Politicians don’t like it when the public think they are all on the make, or criminals, but then, we also dislike being considered potential criminals that must be spied on, tracked and hounded. In the end, politicians only have themselves to blame, they are paying the price for their disconnect from, and contempt for, the public. The expense scandal is a wake up for all MP’s, best they look at what is below the surface, as well as the actual event, lest they miss a golden opportunity to put power back with the people, by introducing genuine ‘root and branch’ reform within their own party’s.

Posted in Big Brother, Civil Liberties, Conservatives, General, Labour, Lib Dems | Comments (7)

MPs’ Expenses: Sorry doesn’t cut it!

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MPs’ Expenses: Sorry doesn’t cut it!


Most MP’s appear to believe that they have nothing to apologise for because, so far as they are concerned, they acted within the rules and their expenses and/or allowances were paid by the Fees Office. Some, on the other hand have said sorry, not for the wholesale abuse of the system, but for individual expense claims which they think we will find indefensible. An even smaller number believe it is okay if they say sorry and reimburse the public purse. Well for me, that just doesn’t cut it. Do they think that the public is so shallow, so in awe of MP’s and so battered by circumstance that they will simple forgive and forget? I think not!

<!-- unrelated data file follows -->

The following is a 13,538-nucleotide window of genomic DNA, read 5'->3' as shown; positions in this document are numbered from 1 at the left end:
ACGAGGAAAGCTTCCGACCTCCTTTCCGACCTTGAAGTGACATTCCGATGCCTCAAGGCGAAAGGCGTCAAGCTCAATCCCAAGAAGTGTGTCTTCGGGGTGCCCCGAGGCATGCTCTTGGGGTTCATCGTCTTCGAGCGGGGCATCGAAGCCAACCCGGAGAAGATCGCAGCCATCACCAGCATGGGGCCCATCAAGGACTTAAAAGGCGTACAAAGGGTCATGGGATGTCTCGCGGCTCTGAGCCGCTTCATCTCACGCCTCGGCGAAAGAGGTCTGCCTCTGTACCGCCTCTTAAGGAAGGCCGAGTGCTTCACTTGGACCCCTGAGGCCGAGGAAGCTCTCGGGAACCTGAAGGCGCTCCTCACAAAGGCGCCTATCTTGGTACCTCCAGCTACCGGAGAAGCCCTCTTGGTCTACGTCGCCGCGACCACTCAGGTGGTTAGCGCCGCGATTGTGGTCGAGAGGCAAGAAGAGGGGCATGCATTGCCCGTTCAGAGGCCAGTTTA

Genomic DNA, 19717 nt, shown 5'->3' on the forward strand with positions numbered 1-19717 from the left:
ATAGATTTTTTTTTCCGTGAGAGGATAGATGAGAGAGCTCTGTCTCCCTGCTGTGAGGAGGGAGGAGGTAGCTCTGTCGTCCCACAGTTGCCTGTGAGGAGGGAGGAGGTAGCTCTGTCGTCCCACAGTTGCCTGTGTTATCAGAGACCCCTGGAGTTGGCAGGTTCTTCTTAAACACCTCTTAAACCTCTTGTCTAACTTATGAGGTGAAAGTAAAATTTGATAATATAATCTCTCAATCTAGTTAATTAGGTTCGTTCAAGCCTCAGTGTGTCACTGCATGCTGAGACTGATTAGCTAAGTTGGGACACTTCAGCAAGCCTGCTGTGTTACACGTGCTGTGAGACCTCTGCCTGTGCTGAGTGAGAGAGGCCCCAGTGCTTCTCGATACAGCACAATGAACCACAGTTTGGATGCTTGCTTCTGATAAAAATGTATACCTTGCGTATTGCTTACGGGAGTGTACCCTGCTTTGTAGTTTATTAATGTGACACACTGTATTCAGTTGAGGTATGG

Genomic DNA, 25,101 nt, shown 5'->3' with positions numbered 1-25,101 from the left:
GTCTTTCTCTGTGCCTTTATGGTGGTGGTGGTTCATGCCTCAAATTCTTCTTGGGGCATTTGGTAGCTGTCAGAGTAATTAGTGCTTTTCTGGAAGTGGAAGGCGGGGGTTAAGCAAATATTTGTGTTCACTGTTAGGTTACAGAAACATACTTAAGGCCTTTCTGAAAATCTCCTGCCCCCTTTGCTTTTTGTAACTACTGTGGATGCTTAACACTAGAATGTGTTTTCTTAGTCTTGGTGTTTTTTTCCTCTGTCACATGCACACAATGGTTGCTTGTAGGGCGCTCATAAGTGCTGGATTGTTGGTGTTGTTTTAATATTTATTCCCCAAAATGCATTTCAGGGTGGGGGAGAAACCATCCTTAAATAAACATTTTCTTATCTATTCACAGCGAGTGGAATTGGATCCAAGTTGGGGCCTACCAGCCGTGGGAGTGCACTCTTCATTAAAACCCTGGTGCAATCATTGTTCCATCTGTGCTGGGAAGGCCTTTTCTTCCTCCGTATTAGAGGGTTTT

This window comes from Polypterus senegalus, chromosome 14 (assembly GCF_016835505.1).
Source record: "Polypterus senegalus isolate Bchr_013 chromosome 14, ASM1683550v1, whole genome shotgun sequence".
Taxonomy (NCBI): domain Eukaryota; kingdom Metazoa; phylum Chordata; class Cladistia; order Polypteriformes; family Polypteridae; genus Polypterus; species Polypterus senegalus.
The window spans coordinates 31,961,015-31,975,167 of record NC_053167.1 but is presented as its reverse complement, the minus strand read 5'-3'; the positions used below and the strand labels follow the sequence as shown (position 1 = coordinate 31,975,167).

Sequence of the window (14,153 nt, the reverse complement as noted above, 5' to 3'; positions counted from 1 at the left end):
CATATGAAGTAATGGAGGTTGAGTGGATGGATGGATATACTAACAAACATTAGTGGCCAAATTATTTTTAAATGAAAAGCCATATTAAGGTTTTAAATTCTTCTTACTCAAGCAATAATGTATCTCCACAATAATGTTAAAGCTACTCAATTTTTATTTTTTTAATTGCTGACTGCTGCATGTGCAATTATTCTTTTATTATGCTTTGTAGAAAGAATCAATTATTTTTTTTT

MP’s are in a position of trust, invariably they are elected based on promises made to the electorate and/or party manifesto commitments. Not only are the public entitled to expect the highest levels of probity, but they are also entitled to presume that members of parliament have a fully operational moral compass, in respect of their personal life and, above all in relation to their dealings in public office. In spite of this, many MP’s have actively milked an expense and allowance system for their personal gain, even though, a good number of them have variously described it as in desperate need of reform, open to abuse, or open to interpretation. Some have implied or stated that they felt the allowances were a right, given the salaries were, in their opinion, comparatively poor. MP’s have argued that the public would not accept higher salaries, therefore a flexible approach to allowances and expenses made up the shortfall. Did none of these MP’s consider this solution to be at best, immoral and at worst, dishonest?